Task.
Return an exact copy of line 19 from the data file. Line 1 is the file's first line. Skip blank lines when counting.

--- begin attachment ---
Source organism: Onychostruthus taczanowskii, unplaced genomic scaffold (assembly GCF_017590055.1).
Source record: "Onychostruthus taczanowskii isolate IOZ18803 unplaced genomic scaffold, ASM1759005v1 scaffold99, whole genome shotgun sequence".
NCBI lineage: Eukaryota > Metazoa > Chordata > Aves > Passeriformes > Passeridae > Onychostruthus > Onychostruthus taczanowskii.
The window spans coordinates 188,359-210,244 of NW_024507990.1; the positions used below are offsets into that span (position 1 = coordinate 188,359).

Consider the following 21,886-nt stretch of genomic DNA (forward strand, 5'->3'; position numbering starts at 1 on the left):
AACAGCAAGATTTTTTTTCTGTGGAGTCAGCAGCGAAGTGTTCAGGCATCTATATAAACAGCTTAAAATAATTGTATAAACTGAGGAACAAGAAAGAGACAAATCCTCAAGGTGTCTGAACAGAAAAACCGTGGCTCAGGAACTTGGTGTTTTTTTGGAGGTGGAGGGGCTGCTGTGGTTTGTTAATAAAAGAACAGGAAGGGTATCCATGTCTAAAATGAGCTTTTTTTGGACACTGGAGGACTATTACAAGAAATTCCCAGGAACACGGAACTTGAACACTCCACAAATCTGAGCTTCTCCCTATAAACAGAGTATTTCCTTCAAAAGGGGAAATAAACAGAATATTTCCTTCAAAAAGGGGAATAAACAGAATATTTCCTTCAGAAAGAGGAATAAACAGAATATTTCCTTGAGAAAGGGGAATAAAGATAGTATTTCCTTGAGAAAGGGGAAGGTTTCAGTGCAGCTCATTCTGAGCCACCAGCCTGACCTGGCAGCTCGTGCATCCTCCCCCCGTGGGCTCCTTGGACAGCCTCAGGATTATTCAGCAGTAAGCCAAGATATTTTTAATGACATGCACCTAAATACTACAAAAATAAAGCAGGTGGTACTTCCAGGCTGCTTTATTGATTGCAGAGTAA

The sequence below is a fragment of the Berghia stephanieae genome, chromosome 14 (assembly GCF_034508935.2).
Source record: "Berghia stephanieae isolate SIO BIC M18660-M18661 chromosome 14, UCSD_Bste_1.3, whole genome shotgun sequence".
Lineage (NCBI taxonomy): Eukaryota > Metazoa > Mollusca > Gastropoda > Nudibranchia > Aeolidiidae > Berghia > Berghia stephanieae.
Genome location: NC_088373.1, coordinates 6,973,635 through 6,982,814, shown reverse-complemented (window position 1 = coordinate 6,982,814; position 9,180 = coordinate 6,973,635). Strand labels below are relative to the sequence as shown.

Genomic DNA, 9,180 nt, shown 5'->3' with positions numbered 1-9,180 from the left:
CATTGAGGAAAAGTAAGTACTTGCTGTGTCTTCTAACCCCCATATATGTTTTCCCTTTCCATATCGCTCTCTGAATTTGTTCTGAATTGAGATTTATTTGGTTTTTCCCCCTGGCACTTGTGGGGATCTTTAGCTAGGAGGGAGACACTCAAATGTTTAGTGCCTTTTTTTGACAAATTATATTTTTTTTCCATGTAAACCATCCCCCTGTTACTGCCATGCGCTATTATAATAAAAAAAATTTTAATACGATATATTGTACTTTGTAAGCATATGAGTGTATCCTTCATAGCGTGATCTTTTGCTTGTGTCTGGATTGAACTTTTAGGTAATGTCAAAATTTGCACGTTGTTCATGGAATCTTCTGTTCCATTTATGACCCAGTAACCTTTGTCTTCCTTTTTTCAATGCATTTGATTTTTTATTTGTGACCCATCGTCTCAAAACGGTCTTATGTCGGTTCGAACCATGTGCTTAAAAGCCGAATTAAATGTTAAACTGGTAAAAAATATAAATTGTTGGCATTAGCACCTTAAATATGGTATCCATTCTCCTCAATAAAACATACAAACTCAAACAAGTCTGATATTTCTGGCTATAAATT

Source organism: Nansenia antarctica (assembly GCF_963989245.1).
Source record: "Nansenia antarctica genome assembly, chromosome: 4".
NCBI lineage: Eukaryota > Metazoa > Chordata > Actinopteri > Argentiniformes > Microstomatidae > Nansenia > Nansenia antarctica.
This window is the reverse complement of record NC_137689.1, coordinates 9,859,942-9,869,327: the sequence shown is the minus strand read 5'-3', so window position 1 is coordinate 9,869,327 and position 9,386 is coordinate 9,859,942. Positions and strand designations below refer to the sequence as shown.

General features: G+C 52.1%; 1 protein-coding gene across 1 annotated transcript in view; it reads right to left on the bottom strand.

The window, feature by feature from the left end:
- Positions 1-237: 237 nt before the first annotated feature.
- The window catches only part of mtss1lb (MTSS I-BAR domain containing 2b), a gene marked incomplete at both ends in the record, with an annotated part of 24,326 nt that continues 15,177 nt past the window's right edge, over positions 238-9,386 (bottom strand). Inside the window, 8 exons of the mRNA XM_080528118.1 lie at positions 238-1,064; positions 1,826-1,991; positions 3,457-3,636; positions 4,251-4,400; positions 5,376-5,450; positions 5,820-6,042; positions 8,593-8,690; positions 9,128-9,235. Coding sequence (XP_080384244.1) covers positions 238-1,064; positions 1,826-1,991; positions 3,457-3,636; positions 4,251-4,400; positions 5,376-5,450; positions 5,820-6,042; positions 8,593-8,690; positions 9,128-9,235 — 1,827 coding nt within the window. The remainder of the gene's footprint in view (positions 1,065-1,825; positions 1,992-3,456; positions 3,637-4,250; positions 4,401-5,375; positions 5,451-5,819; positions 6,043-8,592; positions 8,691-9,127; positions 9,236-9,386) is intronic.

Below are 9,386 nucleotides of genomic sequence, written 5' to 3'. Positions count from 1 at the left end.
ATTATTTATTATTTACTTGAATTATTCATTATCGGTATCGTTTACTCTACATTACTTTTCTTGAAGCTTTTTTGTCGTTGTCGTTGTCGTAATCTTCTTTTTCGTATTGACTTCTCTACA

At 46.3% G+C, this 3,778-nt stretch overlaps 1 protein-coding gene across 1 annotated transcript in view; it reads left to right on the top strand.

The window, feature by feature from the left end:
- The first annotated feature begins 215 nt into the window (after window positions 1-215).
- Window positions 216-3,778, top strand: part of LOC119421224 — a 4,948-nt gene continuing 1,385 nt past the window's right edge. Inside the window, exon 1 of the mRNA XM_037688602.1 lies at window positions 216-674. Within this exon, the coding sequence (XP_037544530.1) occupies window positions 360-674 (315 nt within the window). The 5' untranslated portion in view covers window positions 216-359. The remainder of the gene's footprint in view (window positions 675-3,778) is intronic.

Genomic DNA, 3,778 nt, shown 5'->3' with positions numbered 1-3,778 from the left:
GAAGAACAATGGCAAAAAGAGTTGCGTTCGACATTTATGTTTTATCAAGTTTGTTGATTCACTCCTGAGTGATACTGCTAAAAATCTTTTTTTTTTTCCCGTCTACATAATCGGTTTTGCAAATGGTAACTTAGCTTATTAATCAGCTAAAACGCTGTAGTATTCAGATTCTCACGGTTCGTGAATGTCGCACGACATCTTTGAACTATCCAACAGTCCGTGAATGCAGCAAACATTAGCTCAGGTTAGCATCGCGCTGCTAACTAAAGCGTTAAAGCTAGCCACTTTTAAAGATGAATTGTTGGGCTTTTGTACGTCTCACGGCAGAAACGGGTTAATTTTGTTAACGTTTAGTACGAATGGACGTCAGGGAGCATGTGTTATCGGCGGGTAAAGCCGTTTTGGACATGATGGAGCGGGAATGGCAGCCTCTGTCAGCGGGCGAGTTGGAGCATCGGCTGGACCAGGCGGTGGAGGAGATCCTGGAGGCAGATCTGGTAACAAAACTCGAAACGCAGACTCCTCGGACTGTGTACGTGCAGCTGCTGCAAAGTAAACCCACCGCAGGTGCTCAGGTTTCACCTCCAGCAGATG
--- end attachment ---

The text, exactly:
- Positions 1-237: 237 nt before the first annotated feature.